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How Should We Invest in Equities

U.S. economic indicators continue to trend positively. As we had noted in our previous issue, the decline in inflation, driven by falling oil prices, has put more money in the hands of consumers, sparking a notable increase in spending. The U.S. Economic Surprise Index has seen a rebound in recent weeks, dispelling earlier concerns about a recession. A key highlight was Thursday’s Q4 GDP report, which significantly exceeded forecasts with an annualized quarterly growth of 3.3%, surpassing the consensus estimate of 2.0%. While this growth rate was partly inflated by inventory accumulation, the underlying figures remain robust nonetheless. 

No Cold Turkey

The financial markets have maintained their recent upward run, which has been fueled by a stream of seemingly positive developments that have boosted equities and high-yield bonds. However, we caution against the current wave of optimism, which could face a sharp reversal if the widely anticipated gentle economic deceleration fails to materialise.

How Can 0.1% Feel So Good?

Last week witnessed a notable boost to investor sentiments as the 0.1% outperformance of U.S. inflation data versus expectations prompted a discernible uptick in risk appetites. The impact resonated through the global bond markets, with a significant decline in yields—U.S. 10-year notes receded by 20 basis points (bps), paralleled by a steeper 30 bps reduction in New Zealand. Equities, too, ended the week on a high, with markets generally advancing 2-4%. European and Japanese indices, in particular, benefited, eclipsing gains in the U.S. and capitalising on a concurrently retreating U.S. dollar.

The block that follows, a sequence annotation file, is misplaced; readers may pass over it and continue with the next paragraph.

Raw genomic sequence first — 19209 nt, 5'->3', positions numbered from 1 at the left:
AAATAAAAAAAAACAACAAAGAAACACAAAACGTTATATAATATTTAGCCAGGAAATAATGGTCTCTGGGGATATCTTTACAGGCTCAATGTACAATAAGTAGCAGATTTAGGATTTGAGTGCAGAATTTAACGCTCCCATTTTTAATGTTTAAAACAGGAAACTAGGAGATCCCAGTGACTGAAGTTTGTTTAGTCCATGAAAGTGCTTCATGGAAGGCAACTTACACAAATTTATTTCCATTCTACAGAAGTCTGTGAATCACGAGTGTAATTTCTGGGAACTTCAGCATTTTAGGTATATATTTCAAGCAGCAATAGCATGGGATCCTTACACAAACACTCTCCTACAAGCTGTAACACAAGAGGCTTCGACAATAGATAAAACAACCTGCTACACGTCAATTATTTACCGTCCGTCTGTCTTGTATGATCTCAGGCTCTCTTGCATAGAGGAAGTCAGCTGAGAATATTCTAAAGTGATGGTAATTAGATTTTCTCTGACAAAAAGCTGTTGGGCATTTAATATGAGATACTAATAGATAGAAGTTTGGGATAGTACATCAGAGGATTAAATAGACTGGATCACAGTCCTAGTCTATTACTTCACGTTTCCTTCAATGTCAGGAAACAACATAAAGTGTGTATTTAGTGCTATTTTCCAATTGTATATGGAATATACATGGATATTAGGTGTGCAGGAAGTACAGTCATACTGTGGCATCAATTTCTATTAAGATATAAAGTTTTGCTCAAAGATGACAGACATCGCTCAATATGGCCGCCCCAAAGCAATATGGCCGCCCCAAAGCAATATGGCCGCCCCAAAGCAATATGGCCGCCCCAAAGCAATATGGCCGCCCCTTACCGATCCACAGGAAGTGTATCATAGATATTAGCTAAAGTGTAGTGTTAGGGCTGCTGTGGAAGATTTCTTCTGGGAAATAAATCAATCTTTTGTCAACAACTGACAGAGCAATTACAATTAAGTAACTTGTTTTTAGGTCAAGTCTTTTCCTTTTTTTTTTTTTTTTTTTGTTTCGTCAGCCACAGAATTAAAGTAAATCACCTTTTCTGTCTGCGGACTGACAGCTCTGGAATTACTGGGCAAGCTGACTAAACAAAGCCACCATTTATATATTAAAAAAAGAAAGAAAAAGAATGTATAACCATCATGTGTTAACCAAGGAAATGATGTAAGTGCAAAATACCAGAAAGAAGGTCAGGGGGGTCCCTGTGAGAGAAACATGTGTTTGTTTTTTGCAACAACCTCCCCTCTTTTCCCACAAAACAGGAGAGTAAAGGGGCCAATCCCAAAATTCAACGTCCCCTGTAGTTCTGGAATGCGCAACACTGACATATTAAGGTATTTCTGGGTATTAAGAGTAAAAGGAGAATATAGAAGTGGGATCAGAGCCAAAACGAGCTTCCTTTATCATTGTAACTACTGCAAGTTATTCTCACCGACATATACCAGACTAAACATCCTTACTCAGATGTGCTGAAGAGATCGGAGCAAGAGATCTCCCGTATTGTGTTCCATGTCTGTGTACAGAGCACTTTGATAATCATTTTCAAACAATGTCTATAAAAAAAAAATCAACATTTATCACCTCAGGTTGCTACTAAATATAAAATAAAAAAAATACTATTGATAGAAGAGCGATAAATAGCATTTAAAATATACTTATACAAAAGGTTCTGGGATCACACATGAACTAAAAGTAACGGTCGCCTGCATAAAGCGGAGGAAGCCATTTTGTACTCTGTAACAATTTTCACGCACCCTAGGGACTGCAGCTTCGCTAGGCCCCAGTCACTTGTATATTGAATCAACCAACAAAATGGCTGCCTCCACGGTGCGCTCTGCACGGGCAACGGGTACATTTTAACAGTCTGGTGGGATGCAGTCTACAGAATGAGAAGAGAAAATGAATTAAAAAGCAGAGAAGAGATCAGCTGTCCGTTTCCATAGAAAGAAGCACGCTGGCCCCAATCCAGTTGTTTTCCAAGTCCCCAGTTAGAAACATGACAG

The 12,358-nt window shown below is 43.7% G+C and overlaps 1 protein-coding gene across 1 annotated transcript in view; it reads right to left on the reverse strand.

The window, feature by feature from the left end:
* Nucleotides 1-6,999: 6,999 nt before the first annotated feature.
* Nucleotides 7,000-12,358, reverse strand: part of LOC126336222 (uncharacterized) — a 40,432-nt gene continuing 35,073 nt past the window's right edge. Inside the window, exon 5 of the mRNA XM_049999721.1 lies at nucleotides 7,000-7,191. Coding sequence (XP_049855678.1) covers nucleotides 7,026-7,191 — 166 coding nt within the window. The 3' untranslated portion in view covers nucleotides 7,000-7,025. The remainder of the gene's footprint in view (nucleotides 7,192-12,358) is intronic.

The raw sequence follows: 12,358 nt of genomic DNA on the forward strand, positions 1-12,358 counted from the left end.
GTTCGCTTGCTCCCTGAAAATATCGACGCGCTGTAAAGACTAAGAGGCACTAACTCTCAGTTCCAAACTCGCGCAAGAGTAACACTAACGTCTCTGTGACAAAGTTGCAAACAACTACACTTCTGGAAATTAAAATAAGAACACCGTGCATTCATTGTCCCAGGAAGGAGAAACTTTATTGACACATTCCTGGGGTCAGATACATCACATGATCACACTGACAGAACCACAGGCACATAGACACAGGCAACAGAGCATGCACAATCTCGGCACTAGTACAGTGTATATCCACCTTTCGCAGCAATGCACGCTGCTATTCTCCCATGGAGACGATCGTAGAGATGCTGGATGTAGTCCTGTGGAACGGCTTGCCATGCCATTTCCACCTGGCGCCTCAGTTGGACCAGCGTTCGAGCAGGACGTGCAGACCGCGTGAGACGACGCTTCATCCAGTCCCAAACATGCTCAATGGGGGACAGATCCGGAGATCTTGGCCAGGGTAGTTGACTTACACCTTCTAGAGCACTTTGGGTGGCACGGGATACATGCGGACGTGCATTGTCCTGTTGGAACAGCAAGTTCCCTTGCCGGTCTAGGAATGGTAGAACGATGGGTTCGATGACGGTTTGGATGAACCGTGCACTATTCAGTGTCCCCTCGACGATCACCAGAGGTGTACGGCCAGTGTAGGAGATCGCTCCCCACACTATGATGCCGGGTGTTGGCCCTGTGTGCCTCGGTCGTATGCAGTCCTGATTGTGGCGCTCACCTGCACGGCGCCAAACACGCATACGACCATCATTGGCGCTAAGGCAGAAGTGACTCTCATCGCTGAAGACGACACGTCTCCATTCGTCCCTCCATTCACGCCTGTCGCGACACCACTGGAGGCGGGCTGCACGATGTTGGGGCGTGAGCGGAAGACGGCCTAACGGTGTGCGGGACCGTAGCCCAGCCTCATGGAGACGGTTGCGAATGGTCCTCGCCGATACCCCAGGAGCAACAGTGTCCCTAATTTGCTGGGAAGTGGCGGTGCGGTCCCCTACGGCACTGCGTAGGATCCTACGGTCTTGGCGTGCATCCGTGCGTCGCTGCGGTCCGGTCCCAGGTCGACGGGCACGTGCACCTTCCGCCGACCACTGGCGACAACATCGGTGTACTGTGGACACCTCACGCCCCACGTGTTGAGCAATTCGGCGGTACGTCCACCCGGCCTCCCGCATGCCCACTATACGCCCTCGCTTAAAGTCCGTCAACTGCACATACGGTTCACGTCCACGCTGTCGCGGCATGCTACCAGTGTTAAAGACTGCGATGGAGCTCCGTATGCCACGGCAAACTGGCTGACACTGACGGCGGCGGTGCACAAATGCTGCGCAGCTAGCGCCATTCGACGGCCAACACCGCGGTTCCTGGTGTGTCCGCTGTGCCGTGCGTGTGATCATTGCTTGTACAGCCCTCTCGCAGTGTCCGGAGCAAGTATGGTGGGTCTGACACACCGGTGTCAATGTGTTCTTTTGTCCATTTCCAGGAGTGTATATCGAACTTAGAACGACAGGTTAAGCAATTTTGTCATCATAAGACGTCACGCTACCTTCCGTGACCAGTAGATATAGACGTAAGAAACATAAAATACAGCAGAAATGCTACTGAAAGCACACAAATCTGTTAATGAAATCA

A Festival of Confusion, Not Light

We've been hearing mixed signals lately. On one hand, we're told that US equities are surging because of lower long-term interest rates and robust earnings forecasts. However, central bankers continue to express concerns about stubbornly high core inflation, vowing to keep interest rates elevated for an extended period of time. Alarmingly, a US household survey reveals that inflation expectations are on the rise, and not declining. Federal Reserve's Confounding Commentary. The commentary from Fed governors last week was, frankly, perplexing. Just days after their November FOMC meeting, Fed governors were offering intricate insights into the potential future of policy rates, which only added to the market's confusion.

Nothing is for Certain

Last week, volatility in the bond market was unprecedented with a peak-to-trough drop of 43bps in the US 10-year government bond yield. It would be wrong to see the move as a validation of a more positive view of the future. The fall in bond yields was the consequence of good news from policymakers and economic data. However, the scale of the rally in the bond market was exaggerated by the closing of a huge, short position in the treasury market.

Monthly Review of Macro and Market Performance

Through October, data reports for the global economy showed stronger-than-expected growth in the United States and some stabilisation in China. Third quarter US GDP growth came in well ahead of expectations at 4.9%. Still, strong consumer spending growth was a positive feature. The sharp increase in inventories means that the headline growth somewhat overstates the underlying strength of the economy. Around 1.3 percentage points of growth came from the build-up inventories, which may reverse in subsequent months. Former investors’ worries that the US economy faces an imminent recession still seem far from the truth.